Local Fibres.


Our locks are principally longwools and are sold as washed and dyed locks which can be combed or flicked open for spinning. One reason for this is that the heating processes in natural dyeing tend to cause longwool rovings to compress making dyeing very difficult. Also by keeping the locks the fibre can be used for art-yarn-spinning and felting where locks can be incorporated to give texture.

Bluefaced Leicester.

This fibre comes from more than one local flock in the Northumberland area. One of the classic British lustre wools all our BFL fibre comes from farms that take pride in the fleeces that their sheep produce. This guarantees a great fibre for the discerning hand spinner.

Bluefaced Leicester, although longer that most fibres, is not a true longwool and is heavily crimped rather than occuring in locks, making it easier to spin than most. However the fact that it is very soft means that it is not ideal for beginners.

Leicester Longwool.

One of the original longwool breeds and a progenitor of many of the other longwool breeds, Leicester Longwool is a must try for any spinner. Our fleece comes from a flock in west Cumbria. Fleece weights are often huge so all the curls in a batch will come from one animal

Leicester longwool is very slippy. It also tends to condense at its base, so is best combed rather than just flicked open. Best used by only experienced spinners.

Teeswater X Shropshire.

This fibre comes from a local flock in Teesdale and is supplied by 2 ewes. It is a really great fibre combining the best elements of both parent fleeces having length and lustre of Teeswater and the grippy, woolly crimp of the shropshire. Both fleeces hqave slightly different characters with one being more like Teeswater and the oter more Shropshire-like.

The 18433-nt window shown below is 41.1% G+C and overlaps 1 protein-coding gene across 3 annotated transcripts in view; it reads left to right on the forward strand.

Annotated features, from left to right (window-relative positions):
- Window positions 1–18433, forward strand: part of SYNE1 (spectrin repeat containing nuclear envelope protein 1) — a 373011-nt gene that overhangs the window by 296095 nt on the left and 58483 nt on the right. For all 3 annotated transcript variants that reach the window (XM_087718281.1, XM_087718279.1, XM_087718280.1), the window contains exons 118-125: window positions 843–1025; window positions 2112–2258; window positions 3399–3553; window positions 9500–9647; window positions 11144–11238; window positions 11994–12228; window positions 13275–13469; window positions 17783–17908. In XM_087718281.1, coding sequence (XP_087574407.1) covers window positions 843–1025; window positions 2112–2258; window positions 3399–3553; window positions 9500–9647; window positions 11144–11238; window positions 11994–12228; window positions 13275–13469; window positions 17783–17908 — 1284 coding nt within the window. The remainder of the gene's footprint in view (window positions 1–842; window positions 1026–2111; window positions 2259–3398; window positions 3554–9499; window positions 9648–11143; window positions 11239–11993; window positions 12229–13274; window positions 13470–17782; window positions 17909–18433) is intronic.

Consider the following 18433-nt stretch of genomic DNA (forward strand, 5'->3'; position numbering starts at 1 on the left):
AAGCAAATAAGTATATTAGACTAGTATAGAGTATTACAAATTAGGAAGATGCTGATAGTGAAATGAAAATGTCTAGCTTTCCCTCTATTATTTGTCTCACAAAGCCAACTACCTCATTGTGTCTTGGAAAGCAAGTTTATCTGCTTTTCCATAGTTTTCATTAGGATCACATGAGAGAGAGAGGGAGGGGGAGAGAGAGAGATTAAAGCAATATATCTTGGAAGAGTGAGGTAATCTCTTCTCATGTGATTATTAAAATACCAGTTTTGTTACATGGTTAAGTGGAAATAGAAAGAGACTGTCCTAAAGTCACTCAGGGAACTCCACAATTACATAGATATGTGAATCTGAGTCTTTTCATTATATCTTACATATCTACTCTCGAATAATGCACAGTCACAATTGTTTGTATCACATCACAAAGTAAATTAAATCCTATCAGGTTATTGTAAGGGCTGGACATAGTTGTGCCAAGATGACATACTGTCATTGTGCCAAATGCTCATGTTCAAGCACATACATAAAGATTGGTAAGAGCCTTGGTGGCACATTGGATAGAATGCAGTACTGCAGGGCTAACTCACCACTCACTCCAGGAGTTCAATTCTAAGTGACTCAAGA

The grippy element of the shropshire makes this a great fibre for those who wish to start spinning longwools, although it is still not recommended for complete beginners.


For us the classic longwool having long lustrous curls that really show the beauty of natural dyes. Our Wensleydale comes from a farm in Northumberland with a strong reputation for their fleece products.

Due to its nature, having very little crimp, Wensleydale is very slippy and can be prone to twisting into twine rather than yarn. For that reason we recommend that it is suitable for medium-advanced spinners rather than beginners.


All our short wools are proceesed and dyed as either sliver (carded preparation)or tops (combed preparation). They are sold as either sliver or hand-carded batts.

Bowmont X Shetland.

Sourced from a farm in Northumberland that specialises in breeding for fleece, this is a great fibre that put the kaibosh on the myth that British wool can't be soft. This naturally off-white wool is so squooshy we could just sell it to stroke.

Very soft with a short staple this is ideal for woollen/longdraw spinning. Sadly the shortness and softness means that the fibre holds onto small nepps during processing. This means it is not really suitable for beginners.

Manx Loaghtan.

Our naturally-brown Manx Loaghtan comes from a conservation grazing project in Northumberland. The sheep are used in a project to selectivly control grass and scrub with the aim of boosting wildflower numbers.

Manx loaghtan is a short-medium lenght fibre with medium amounts of grip making it suitable for all levels of spinner. It is well suited to woollen or semi-woollen spinning and can be used for long-draw


Sourced from farms in Northumberland that specialises in breeding for fleece, our Shetland comes in a number of natural colours. The sheep they come from are from a hardy primitive breed but their wool rivals any of the modern breeds.

Our shetland has a high crimp and is nice and grippy making it an ideal fibre for beginners, although experienced spinners will also appreciate its qualities